American actor, puppeteer and director
Frank Oz (born Frank Richard Oznowicz; May 25, 1944) is an American actor, puppeteer, director and producer.
- What Jim wanted to do, and it was totally his vision, was to get back to the darkness of the original Grimm’s fairy tales. He thought it was fine to scare children. He didn’t think it was healthy for children to always feel safe.
- On The Dark Crystal, as quoted in Q&A: Frank Oz on Henson, “Dark Crystal” and the Kwik Way, SFGate, (Jun 28, 2007).
- I helped him direct the movie, but he had the vision. It was because of Jim not accepting the impossible and as a result he would work harder than anybody I’ve ever known because he was the one who led the way by working harder. None of us could say no because he always worked harder than us. When you say special, I think that really is the memory that I have, the incredible upward hill journey that we had to do every single day. It was very tough.
- On Jim Henson and The Dark Crystal, as quoted in "Exclusive: Frank Oz on ‘Little Shop of Horrors’ Original Ending, ‘The Dark Crystal’ and Jim Henson", Collider, October 16 2017
- I’m not involved in the slightest. I say “godspeed.” I am not involved. Nobody’s mentioned it in any way to me whatsoever. I’ll be very curious to see it.
- On his role in The Dark Crystal: Age of Resistance, as quoted in "Exclusive: Frank Oz on ‘Little Shop of Horrors’ Original Ending, ‘The Dark Crystal’ and Jim Henson", Collider, October 16 2017
- It seems Mr. Mark Saltzman was asked if Bert & Ernie are gay. It’s fine that he feels they are. They’re not, of course. But why that question? Does it really matter? Why the need to define people as only gay? There’s much more to a human being than just straightness or gayness.
Interview with IGNEdit
Kenneth Plume, "Interview with Frank Oz (Part 2 of 4)", IGN, 21 May 2012
- What I don't like is describing Jim as that he was this wonderful, warm, sweet man because, yes he was a wonderful, warm, sweet man – but he was also the strongest man I ever met in character. He was very tough. He worked like a sonofabitch. He could get cranky and he got snarky at times. He would rarely get angry. I've seen him angry only about three times in my life.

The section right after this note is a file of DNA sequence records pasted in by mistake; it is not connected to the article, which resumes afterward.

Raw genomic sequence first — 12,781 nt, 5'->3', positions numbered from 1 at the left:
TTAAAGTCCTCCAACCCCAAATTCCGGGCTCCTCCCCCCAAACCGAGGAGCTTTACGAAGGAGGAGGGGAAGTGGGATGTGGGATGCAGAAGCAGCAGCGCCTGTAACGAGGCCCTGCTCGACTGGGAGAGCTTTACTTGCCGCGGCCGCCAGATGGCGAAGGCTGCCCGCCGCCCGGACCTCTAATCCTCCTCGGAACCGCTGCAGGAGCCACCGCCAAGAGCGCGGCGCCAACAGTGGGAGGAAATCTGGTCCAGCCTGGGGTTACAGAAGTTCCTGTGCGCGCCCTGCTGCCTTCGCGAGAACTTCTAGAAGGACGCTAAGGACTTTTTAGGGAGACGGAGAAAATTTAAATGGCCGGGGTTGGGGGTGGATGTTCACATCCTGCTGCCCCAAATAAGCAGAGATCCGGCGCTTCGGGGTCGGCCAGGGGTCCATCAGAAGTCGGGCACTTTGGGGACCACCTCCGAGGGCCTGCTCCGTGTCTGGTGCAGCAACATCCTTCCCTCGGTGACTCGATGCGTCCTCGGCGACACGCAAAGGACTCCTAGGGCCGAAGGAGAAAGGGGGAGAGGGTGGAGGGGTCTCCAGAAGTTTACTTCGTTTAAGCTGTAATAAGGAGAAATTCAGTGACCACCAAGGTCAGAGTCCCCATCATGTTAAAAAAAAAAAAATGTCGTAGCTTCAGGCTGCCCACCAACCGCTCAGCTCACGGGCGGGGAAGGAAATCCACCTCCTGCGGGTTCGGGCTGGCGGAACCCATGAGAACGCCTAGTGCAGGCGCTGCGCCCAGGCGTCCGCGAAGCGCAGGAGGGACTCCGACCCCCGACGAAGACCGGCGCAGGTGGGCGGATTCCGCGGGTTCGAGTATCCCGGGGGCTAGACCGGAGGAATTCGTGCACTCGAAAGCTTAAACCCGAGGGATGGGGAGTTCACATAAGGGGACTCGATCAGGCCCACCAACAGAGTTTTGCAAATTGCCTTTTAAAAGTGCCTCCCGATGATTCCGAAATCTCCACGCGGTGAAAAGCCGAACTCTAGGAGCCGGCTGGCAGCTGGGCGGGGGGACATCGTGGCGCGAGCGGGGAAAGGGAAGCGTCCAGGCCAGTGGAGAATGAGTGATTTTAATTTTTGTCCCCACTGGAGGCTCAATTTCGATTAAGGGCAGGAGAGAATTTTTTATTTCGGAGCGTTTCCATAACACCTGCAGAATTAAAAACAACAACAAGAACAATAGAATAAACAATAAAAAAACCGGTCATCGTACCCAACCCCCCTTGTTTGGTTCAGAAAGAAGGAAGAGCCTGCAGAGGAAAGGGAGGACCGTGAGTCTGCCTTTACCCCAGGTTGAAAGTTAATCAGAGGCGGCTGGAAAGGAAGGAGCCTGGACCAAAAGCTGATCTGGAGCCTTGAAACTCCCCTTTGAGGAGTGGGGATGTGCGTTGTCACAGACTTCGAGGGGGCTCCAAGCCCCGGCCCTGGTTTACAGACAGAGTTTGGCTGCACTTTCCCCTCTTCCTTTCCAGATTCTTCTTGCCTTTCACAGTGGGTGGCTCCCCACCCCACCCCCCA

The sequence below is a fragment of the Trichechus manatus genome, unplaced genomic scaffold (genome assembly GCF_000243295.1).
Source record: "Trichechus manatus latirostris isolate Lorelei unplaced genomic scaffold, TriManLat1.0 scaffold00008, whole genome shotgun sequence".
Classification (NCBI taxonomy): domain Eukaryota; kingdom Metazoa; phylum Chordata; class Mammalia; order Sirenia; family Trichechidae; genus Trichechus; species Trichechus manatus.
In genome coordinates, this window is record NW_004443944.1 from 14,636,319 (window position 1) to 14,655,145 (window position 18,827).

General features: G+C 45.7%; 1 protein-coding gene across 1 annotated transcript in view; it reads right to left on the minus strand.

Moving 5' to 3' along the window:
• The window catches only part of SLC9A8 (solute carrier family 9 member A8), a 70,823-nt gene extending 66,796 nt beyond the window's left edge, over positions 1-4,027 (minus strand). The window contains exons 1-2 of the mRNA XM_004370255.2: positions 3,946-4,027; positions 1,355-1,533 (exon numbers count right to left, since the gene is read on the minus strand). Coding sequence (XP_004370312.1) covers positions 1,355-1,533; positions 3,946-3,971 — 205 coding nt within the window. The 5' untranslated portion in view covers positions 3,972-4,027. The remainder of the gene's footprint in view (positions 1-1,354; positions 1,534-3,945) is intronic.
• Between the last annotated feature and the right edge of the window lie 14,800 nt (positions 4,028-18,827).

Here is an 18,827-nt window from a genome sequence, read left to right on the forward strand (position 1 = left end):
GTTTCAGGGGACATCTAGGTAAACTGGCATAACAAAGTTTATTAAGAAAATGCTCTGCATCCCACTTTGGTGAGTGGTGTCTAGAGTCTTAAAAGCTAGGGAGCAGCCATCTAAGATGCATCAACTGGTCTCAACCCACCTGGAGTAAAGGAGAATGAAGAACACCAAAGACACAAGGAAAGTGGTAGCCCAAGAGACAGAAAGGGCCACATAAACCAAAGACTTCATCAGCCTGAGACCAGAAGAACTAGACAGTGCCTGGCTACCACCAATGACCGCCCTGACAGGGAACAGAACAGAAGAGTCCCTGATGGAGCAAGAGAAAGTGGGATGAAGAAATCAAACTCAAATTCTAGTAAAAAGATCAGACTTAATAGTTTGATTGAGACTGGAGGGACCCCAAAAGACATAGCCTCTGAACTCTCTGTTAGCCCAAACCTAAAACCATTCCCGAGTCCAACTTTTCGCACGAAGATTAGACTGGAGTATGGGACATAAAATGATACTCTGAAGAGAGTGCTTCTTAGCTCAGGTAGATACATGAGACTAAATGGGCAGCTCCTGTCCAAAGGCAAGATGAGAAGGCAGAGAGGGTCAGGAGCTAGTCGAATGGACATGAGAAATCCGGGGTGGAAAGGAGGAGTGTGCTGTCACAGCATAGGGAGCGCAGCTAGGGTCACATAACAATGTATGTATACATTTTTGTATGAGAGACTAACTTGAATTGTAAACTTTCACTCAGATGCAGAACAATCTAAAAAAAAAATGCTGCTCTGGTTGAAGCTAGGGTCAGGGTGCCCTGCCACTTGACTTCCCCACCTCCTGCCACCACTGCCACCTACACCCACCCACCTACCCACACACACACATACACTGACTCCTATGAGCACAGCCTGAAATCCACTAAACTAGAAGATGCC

He was a very complex guy, but he was that noble spirit.
- Jim didn't have a script – he didn't work that normal way. He wanted to have a laboratory of textures and designs and ideas and rehearsals. He had a story – but he wanted the script to work in conjunction with the laboratory of creating the characters.
- This is Jim – he said, "Would you direct Dark Crystal with me?" and I said, "Why? I don't know how to direct. You could do it yourself. Why would you want me to direct with you?"
He said, "Because it would be better." And that's all that mattered. He didn't care about the credit. He knew that he had some weaknesses and he felt that I had some strengths, and so we worked together that way.
- It was not smooth at all, and it was because of me, not because of Jim. Jim should have ****in' fired me several times. Jim was extraordinarily patient. I was a young guy who wanted to make his mark in the world, and if I was the co-director, by God why wasn't I attending more meetings and why didn't I get more say in things? I had a problem of self-esteem and it came through that way. It was difficult for Jim, not for me. It was frustrating for me, but that was an unhealthy frustration. It worked because Jim was patient.
- On filming The Dark Crystal